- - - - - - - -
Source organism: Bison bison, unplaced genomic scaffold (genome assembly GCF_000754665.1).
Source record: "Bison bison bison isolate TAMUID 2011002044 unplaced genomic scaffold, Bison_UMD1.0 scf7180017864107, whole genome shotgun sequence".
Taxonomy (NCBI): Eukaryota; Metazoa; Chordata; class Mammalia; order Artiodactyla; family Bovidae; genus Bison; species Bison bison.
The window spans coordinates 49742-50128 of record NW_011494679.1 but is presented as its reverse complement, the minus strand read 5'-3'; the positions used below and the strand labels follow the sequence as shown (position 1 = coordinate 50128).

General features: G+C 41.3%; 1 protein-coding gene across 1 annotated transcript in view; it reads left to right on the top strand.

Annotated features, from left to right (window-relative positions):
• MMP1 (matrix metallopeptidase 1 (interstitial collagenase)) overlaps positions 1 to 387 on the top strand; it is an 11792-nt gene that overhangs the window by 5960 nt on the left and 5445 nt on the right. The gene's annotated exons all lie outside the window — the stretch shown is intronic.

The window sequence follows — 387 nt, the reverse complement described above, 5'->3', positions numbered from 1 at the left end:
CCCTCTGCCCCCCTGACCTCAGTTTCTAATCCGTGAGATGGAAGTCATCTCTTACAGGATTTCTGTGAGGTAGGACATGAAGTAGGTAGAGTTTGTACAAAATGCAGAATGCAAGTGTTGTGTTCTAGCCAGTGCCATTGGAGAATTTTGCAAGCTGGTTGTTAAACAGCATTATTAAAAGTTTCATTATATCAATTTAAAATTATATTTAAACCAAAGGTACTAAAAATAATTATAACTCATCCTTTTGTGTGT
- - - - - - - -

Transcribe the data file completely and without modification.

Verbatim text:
Source organism: Bison bison, unplaced genomic scaffold (genome assembly GCF_000754665.1).
Source record: "Bison bison bison isolate TAMUID 2011002044 unplaced genomic scaffold, Bison_UMD1.0 scf7180017864107, whole genome shotgun sequence".
Taxonomy (NCBI): Eukaryota; Metazoa; Chordata; class Mammalia; order Artiodactyla; family Bovidae; genus Bison; species Bison bison.
The window spans coordinates 49742-50128 of record NW_011494679.1 but is presented as its reverse complement, the minus strand read 5'-3'; the positions used below and the strand labels follow the sequence as shown (position 1 = coordinate 50128).

General features: G+C 41.3%; 1 protein-coding gene across 1 annotated transcript in view; it reads left to right on the top strand.

Annotated features, from left to right (window-relative positions):
• MMP1 (matrix metallopeptidase 1 (interstitial collagenase)) overlaps positions 1 to 387 on the top strand; it is an 11792-nt gene that overhangs the window by 5960 nt on the left and 5445 nt on the right. The gene's annotated exons all lie outside the window — the stretch shown is intronic.

The window sequence follows — 387 nt, the reverse complement described above, 5'->3', positions numbered from 1 at the left end:
CCCTCTGCCCCCCTGACCTCAGTTTCTAATCCGTGAGATGGAAGTCATCTCTTACAGGATTTCTGTGAGGTAGGACATGAAGTAGGTAGAGTTTGTACAAAATGCAGAATGCAAGTGTTGTGTTCTAGCCAGTGCCATTGGAGAATTTTGCAAGCTGGTTGTTAAACAGCATTATTAAAAGTTTCATTATATCAATTTAAAATTATATTTAAACCAAAGGTACTAAAAATAATTATAACTCATCCTTTTGTGTGT